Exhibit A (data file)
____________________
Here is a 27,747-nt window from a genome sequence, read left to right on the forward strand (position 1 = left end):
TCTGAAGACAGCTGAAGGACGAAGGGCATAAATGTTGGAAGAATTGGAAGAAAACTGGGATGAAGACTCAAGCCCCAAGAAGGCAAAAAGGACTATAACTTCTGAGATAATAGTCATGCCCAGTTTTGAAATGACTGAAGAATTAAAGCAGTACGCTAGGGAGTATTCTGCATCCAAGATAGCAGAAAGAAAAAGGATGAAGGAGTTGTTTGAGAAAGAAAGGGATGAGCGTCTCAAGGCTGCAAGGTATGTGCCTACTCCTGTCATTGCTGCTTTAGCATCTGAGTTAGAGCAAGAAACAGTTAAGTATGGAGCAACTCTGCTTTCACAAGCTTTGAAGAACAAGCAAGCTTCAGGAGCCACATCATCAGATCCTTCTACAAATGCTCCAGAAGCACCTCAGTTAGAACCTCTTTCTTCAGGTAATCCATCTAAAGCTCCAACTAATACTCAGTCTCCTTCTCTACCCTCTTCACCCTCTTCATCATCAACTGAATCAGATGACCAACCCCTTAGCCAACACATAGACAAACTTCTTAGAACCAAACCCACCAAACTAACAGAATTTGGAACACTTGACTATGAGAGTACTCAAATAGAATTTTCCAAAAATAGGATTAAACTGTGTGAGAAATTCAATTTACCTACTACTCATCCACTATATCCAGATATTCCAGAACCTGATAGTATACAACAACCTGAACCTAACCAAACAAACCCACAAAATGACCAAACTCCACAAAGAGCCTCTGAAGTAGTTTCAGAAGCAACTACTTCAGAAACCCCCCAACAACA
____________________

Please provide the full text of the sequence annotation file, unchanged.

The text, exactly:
Here is a 27,747-nt window from a genome sequence, read left to right on the forward strand (position 1 = left end):
TCTGAAGACAGCTGAAGGACGAAGGGCATAAATGTTGGAAGAATTGGAAGAAAACTGGGATGAAGACTCAAGCCCCAAGAAGGCAAAAAGGACTATAACTTCTGAGATAATAGTCATGCCCAGTTTTGAAATGACTGAAGAATTAAAGCAGTACGCTAGGGAGTATTCTGCATCCAAGATAGCAGAAAGAAAAAGGATGAAGGAGTTGTTTGAGAAAGAAAGGGATGAGCGTCTCAAGGCTGCAAGGTATGTGCCTACTCCTGTCATTGCTGCTTTAGCATCTGAGTTAGAGCAAGAAACAGTTAAGTATGGAGCAACTCTGCTTTCACAAGCTTTGAAGAACAAGCAAGCTTCAGGAGCCACATCATCAGATCCTTCTACAAATGCTCCAGAAGCACCTCAGTTAGAACCTCTTTCTTCAGGTAATCCATCTAAAGCTCCAACTAATACTCAGTCTCCTTCTCTACCCTCTTCACCCTCTTCATCATCAACTGAATCAGATGACCAACCCCTTAGCCAACACATAGACAAACTTCTTAGAACCAAACCCACCAAACTAACAGAATTTGGAACACTTGACTATGAGAGTACTCAAATAGAATTTTCCAAAAATAGGATTAAACTGTGTGAGAAATTCAATTTACCTACTACTCATCCACTATATCCAGATATTCCAGAACCTGATAGTATACAACAACCTGAACCTAACCAAACAAACCCACAAAATGACCAAACTCCACAAAGAGCCTCTGAAGTAGTTTCAGAAGCAACTACTTCAGAAACCCCCCAACAACA